While the girls love arts and crafts, I’m not a huge fan of paint, and Trevor loathes the “messy-ness” of artistic creation – part sensory issues/part perfectionism. He hates getting wet or dirty and he hates not knowing if what he’s making will turn out how he pictures it.
I can relate… I am not a fan of the beginning of any project. I see a bright, shiny finished product, and fear (sometimes to the point that I am afraid to start) the beginning of a project. Perfectionism, and the struggle with it, is common with gifted kids. Throw the sensory piece in the mix, and art projects become akin to slow torture… (for Trevor and Mommy!) Fortunately, some of the Kessler kids just dive into messes:
Because I LOVE books, we try to sneak in a little art history and appreciation through literature, and then do at least one project related to what we’ve learned. I love the “Getting to Know the World’s Greatest Artists” series by Mike Venezia. I first discovered it when I taught third grade gifted students. I lead my students in a literature group centered on the book, “From the Mixed-Up Files of Mrs. Basil E. Frankweiler” by E.L. Konigsburg, and we spun into a study of famous artists, using this series as a jumping off point.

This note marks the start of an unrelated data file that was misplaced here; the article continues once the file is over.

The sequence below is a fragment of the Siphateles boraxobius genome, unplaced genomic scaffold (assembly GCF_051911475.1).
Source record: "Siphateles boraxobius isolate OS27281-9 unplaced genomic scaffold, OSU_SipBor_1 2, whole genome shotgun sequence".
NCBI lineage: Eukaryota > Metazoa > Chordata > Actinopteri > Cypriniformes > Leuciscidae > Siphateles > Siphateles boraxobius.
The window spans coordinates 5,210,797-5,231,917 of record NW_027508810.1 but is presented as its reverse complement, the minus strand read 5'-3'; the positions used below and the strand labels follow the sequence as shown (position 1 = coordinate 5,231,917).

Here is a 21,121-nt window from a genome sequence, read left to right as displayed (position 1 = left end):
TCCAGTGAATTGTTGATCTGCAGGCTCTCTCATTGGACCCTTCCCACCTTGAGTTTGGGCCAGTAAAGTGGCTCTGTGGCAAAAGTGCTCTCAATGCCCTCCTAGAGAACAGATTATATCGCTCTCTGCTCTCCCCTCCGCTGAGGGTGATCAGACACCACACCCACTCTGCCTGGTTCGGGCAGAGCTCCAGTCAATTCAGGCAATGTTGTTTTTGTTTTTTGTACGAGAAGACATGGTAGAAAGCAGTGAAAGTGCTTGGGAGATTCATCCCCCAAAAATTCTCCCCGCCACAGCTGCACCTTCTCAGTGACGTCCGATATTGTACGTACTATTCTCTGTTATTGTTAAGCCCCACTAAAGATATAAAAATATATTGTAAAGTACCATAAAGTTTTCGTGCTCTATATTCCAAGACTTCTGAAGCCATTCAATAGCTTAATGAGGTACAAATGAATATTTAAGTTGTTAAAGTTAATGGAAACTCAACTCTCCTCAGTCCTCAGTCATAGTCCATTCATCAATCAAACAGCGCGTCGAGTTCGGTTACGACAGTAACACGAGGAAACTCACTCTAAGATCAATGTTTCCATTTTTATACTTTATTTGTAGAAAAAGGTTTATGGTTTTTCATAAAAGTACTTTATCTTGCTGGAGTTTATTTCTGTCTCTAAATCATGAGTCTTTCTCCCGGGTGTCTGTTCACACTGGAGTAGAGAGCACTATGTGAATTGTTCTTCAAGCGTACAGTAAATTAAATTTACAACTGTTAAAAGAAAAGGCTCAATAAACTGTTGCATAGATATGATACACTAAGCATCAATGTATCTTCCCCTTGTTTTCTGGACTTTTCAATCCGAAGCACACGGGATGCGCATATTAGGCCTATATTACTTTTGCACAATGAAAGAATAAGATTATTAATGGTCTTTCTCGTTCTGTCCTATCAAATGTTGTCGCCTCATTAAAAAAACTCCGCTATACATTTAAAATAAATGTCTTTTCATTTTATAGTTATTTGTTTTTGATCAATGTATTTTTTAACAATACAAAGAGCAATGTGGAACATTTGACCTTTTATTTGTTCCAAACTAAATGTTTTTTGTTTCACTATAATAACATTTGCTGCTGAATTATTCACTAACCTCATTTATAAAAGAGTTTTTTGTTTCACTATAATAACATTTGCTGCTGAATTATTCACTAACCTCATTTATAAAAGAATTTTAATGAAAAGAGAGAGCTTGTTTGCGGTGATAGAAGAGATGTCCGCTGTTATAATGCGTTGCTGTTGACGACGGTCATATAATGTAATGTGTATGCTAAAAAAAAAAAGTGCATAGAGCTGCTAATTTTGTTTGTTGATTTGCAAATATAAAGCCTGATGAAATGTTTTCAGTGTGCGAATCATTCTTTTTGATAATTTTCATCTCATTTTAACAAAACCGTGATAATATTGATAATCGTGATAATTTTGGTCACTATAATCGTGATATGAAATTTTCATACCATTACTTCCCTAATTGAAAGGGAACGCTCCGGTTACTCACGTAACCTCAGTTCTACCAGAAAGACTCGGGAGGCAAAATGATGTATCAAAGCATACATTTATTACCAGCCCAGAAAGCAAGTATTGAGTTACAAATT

For this simple study, we curled up on the couch with the book and some snacks and read about Picasso’s life, talking about the paintings as we explored together. Then, we got out the paints…
I envisioned everyone painting a copy of Girl Before a Mirror because I wanted the kids to emulate Picasso’s style before branching out on their own – a good way to get a feel for his actual process and a deeper understanding of his work.
But…trying to copy something was stressful to Trevor (What if it doesn’t look the same? Will I have to show people? Can we not tell anyone that it is supposed to be Picasso? etc. etc.) and disappointing to Molly (But, I wanted to paint a person with curly hair and a beard… Can’t I choose what to paint? I’ll use dark colors and shapes like Picasso…), so I’m the only one that tried to paint a copy. Logan… well, she got her whole body into the activity and created a black mess – on paper and her face:
The best laid plans… right? It’s important to expose our kids to great works of art, but it takes courage to listen to their needs and fears, and help them grow in a way that works best for them.
Molly painted her bearded lady (still a little pale from the flu, poor thing):
Trevor painted a Guy Looking in a Mirror, so as not to be confused as a Picasso wanna-be:
And I painted my interpretation of Picasso’s work (it was insisted that my painting be included on the blog, and since my kids read it, and I’m afraid there’d be a mutiny, I’m complying):
And we all had an enjoyable afternoon of stress-free art, nonfiction read aloud, snuggle-time, and a snack. I’d call that success!
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